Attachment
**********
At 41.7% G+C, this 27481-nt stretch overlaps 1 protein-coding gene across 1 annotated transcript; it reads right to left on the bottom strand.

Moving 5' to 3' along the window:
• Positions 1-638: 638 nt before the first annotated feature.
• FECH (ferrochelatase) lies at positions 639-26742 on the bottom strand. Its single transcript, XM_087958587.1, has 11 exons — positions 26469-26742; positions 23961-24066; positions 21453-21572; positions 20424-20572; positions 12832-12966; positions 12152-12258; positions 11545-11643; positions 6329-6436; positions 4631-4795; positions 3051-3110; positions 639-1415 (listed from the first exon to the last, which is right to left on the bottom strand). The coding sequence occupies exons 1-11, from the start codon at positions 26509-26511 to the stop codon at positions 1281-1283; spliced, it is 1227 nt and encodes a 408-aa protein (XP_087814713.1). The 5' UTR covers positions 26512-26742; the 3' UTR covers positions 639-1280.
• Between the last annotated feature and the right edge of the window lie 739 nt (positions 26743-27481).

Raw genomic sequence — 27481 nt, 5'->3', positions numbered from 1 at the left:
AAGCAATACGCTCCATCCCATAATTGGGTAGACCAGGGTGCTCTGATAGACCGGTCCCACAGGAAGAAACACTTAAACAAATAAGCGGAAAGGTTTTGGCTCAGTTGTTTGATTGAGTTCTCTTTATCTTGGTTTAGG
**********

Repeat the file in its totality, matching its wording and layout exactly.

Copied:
At 41.7% G+C, this 27481-nt stretch overlaps 1 protein-coding gene across 1 annotated transcript; it reads right to left on the bottom strand.

Moving 5' to 3' along the window:
• Positions 1-638: 638 nt before the first annotated feature.
• FECH (ferrochelatase) lies at positions 639-26742 on the bottom strand. Its single transcript, XM_087958587.1, has 11 exons — positions 26469-26742; positions 23961-24066; positions 21453-21572; positions 20424-20572; positions 12832-12966; positions 12152-12258; positions 11545-11643; positions 6329-6436; positions 4631-4795; positions 3051-3110; positions 639-1415 (listed from the first exon to the last, which is right to left on the bottom strand). The coding sequence occupies exons 1-11, from the start codon at positions 26509-26511 to the stop codon at positions 1281-1283; spliced, it is 1227 nt and encodes a 408-aa protein (XP_087814713.1). The 5' UTR covers positions 26512-26742; the 3' UTR covers positions 639-1280.
• Between the last annotated feature and the right edge of the window lie 739 nt (positions 26743-27481).

Raw genomic sequence — 27481 nt, 5'->3', positions numbered from 1 at the left:
AAGCAATACGCTCCATCCCATAATTGGGTAGACCAGGGTGCTCTGATAGACCGGTCCCACAGGAAGAAACACTTAAACAAATAAGCGGAAAGGTTTTGGCTCAGTTGTTTGATTGAGTTCTCTTTATCTTGGTTTAGG